Of late, I've seen more and more acknowledgments that transhumanism must be inclusive, both for our sake and for the sake of society. Nick Bostrom has recently emphasized that transhumanism must "ensure that enhancement options are made available as widely and as affordably as possible." I would go even further. We should actively promote a more egalitarian society, and a more equal world order.

This might not be a popular message for some people who identify with transhumanism. To date, part of the appeal has been to techno-libertarians who oppose regulating the market. If transhumanism became a more inclusive movement, it might actually alienate some of its current support base: people whose ideas are in many ways of great value. I hope this can be avoided, but we must become an inclusive, mainstream movement even if it leads to more fragmentation between "Left" and "Right" transhumanists. The forging of a humane and socially aware transhumanism is not only intellectually justified, it is necessary for transhumanism to survive and flourish.

Count me in.

185 comments:

Blake Stacey said...

If I were writing for Wired magazine, I'd say you were trying to start the New Transhumanism.

Greg Egan said...

Though a handful of self-described Transhumanists are thinking rationally about real prospects for the future, the overwhelming majority might as well belong to a religious cargo cult based on the notion that self-modifying AI will have magical powers.

Worse, the word itself implies the replacement or overcoming of humanity, which is a PR disaster. While at some level it's good to insist that every quality of the human phenotype be subject to clear-eyed scrutiny, the word "Transhumanist" appears to suggest the foregone conclusion that everything about the present species is destined for the rubbish bin -- which neither accords with what most people who've considered the matter would wish for, nor does much to encourage anyone else to treat the movement seriously.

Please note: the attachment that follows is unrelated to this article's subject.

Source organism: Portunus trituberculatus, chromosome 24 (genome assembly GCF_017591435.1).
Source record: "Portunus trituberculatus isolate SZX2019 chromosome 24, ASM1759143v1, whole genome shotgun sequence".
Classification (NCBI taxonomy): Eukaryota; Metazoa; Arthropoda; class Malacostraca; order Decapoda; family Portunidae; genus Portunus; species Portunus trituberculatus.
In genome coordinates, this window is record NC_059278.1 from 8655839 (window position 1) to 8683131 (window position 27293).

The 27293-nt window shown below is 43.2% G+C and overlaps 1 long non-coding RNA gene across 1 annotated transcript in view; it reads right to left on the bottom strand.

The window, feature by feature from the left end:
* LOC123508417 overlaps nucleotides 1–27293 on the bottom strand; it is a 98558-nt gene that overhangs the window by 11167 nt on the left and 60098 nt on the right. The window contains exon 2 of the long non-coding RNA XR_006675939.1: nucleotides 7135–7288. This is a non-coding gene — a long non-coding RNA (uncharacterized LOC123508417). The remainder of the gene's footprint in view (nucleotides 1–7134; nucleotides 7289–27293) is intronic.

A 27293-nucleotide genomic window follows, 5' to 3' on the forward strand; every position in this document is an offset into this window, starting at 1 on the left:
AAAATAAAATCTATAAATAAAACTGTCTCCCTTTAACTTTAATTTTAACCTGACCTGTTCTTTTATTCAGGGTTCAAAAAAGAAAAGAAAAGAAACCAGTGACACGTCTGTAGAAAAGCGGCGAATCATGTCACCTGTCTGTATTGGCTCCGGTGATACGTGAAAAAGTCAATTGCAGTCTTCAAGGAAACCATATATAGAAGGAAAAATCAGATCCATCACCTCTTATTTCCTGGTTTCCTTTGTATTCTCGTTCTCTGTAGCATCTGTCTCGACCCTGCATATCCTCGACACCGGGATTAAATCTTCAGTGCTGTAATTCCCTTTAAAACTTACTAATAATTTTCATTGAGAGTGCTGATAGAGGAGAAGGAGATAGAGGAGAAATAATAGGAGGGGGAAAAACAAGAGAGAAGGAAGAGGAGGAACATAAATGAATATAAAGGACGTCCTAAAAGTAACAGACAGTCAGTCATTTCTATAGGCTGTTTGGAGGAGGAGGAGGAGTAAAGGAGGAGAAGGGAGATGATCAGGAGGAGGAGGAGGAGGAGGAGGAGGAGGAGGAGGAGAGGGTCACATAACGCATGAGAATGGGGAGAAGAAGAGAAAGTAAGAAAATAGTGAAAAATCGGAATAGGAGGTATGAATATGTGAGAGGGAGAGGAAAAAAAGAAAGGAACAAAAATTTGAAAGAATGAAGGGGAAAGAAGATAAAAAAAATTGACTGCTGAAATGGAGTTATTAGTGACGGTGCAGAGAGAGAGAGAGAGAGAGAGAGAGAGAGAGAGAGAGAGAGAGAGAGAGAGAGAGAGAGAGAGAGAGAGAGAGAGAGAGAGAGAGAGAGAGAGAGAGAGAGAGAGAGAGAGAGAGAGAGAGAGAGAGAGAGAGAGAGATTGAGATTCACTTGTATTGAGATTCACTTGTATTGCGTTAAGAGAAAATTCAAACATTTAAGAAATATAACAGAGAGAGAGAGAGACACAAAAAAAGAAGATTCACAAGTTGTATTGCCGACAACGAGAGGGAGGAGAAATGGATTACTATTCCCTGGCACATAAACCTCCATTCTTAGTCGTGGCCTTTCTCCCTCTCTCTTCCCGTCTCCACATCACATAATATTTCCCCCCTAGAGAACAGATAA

Russell, I share your concern that so many prominent Transhumanists are anti-egalitarian, but at this stage, quite frankly, to first order I consider a self-description of "Transhumanist" to be a useful filter to identify crackpots. While this might be unfair on a tiny proportion of people, I'm afraid anyone who doesn't want to sink with the whole drooling sub-Nietzschean mob really ought to think of a better name for their philosophy -- or perhaps even eschew labels altogether.

Russell Blackford said...

Greg, what you're describing is exactly the risk that my 2004 essay was (partly) about. You're suggesting that transhumanism as a movement is not at a crossroads but has already, irremediably, gone down the wrong path, even with its name. I'm not ready to draw that conclusion yet, but I won't argue with you about it, because you may well be right. Strategically, I am concerned about using the label for similar reasons, but there are also reasons to have some solidarity with other people who, as you say, are prepared to subject the current human phenotype to scrutiny.